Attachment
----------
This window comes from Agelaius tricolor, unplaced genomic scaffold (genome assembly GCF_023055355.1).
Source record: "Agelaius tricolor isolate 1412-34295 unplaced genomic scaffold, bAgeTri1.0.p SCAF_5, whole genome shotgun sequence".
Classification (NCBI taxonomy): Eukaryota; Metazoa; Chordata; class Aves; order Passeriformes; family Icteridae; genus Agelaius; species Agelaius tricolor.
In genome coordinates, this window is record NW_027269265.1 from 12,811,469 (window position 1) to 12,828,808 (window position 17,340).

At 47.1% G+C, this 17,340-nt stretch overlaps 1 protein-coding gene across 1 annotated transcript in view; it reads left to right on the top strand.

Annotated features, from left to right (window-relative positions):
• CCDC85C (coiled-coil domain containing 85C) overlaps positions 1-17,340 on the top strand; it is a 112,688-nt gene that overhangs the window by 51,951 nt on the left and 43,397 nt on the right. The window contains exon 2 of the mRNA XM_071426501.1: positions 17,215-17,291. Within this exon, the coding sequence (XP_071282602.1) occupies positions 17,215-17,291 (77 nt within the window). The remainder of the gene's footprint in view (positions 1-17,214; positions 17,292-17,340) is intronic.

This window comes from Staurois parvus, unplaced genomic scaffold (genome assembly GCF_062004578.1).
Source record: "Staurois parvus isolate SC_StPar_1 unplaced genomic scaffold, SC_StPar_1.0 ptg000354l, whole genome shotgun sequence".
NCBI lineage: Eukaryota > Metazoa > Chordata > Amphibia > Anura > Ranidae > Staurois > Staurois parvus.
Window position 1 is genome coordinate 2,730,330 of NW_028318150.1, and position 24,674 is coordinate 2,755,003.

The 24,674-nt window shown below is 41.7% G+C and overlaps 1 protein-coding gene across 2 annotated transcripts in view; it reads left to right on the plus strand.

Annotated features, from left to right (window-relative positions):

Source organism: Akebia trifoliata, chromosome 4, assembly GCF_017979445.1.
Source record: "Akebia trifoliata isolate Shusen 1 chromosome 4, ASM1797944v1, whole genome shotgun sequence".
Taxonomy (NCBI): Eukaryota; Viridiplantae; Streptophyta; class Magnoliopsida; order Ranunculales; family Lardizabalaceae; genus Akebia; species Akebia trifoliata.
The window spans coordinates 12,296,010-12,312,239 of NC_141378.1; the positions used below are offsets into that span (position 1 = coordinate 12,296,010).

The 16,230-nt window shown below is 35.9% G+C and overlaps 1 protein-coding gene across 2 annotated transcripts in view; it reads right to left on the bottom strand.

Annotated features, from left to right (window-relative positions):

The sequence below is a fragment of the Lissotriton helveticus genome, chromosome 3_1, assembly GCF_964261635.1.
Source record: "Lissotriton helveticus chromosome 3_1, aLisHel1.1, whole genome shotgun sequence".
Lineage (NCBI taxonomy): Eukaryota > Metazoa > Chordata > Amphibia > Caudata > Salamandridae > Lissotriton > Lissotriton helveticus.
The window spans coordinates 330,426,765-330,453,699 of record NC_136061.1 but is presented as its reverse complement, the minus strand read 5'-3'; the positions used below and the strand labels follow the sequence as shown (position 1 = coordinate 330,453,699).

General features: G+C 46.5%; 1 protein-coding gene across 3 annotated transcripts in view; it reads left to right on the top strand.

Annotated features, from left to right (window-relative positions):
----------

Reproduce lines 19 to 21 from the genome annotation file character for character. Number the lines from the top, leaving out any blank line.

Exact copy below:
Annotated features, from left to right (window-relative positions):

The sequence below is a fragment of the Lissotriton helveticus genome, chromosome 3_1, assembly GCF_964261635.1.
Source record: "Lissotriton helveticus chromosome 3_1, aLisHel1.1, whole genome shotgun sequence".